Hill says he was criticised from time to time for micromanaging and being a little too hands-on. He disagrees with that. ‘In politics it tends to be the small things that cause you the biggest headaches and therefore I tended to want to watch out for those small things.’

Asked what advice he’d have for an incoming defence minister, Hill says it’s important to remember that the minister and the government are the political layer. ‘We are the interface between the forces and the people. We have a responsibility of governance. If we try to do more than that, we will end up in trouble.’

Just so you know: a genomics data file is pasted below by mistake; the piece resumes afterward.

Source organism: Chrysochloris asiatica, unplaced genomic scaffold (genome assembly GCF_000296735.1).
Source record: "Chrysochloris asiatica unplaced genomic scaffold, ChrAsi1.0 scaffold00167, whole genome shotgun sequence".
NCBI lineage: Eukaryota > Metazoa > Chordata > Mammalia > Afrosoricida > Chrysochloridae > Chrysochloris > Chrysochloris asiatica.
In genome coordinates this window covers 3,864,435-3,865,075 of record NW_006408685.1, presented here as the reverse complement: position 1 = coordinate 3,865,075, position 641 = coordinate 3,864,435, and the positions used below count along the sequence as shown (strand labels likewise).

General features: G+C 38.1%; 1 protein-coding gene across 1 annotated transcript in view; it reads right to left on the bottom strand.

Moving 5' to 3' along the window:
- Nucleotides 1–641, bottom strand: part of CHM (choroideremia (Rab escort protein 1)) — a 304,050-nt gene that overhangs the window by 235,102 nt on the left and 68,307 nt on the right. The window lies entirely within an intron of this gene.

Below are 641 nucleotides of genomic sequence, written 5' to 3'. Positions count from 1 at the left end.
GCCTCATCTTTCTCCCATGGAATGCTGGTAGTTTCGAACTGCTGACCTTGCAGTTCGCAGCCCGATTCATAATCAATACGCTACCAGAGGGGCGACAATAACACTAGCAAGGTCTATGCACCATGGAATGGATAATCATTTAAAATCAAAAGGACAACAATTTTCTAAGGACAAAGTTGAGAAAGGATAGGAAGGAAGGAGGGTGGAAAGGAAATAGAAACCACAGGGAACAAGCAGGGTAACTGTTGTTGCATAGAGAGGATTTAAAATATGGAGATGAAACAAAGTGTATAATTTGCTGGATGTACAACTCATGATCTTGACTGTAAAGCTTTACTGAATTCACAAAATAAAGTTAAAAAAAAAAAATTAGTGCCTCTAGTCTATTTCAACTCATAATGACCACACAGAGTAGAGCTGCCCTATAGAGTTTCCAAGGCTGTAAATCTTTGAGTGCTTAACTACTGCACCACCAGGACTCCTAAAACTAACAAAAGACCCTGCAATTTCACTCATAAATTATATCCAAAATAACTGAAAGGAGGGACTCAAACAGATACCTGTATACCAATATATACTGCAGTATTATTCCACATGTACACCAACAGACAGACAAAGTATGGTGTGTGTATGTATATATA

In the interview, Hill discusses military operations in East Timor and Solomon Islands, and on his efforts to make the Defence Department’s procurement processes more efficient.

He says ministers must accept that defence is a complex business with many strong personalities ‘pushing and pulling each other’. It’s important for the minister to display calm and resolve and not to get drawn into such issues, he says. ‘Respect the forces, respect the challenge of their profession and make sure they understand that you respect it.’

ASPI’s ‘Lessons in Leadership’ series is produced with the support of Lockheed Martin Australia.

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[1] video interview: https://youtu.be/o44zIdVknVE